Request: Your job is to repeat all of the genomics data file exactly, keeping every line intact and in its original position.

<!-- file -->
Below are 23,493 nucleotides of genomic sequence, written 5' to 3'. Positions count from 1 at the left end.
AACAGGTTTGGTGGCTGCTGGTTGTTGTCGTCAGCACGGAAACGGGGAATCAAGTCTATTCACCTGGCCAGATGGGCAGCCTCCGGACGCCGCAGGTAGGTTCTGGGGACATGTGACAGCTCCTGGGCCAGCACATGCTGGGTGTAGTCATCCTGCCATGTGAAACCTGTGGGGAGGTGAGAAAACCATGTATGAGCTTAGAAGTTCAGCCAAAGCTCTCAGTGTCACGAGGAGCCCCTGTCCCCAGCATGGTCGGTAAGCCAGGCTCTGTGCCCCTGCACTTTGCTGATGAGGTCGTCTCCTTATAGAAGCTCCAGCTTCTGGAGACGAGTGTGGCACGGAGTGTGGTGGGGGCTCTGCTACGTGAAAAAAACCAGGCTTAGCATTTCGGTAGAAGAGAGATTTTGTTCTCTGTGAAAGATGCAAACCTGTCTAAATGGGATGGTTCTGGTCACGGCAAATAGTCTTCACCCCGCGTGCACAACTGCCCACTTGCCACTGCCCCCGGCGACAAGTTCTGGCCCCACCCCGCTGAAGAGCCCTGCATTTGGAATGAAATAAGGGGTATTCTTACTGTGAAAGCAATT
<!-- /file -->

Below are 23,493 nucleotides of genomic sequence, written 5' to 3'. Positions count from 1 at the left end.
AACAGGTTTGGTGGCTGCTGGTTGTTGTCGTCAGCACGGAAACGGGGAATCAAGTCTATTCACCTGGCCAGATGGGCAGCCTCCGGACGCCGCAGGTAGGTTCTGGGGACATGTGACAGCTCCTGGGCCAGCACATGCTGGGTGTAGTCATCCTGCCATGTGAAACCTGTGGGGAGGTGAGAAAACCATGTATGAGCTTAGAAGTTCAGCCAAAGCTCTCAGTGTCACGAGGAGCCCCTGTCCCCAGCATGGTCGGTAAGCCAGGCTCTGTGCCCCTGCACTTTGCTGATGAGGTCGTCTCCTTATAGAAGCTCCAGCTTCTGGAGACGAGTGTGGCACGGAGTGTGGTGGGGGCTCTGCTACGTGAAAAAAACCAGGCTTAGCATTTCGGTAGAAGAGAGATTTTGTTCTCTGTGAAAGATGCAAACCTGTCTAAATGGGATGGTTCTGGTCACGGCAAATAGTCTTCACCCCGCGTGCACAACTGCCCACTTGCCACTGCCCCCGGCGACAAGTTCTGGCCCCACCCCGCTGAAGAGCCCTGCATTTGGAATGAAATAAGGGGTATTCTTACTGTGAAAGCAATT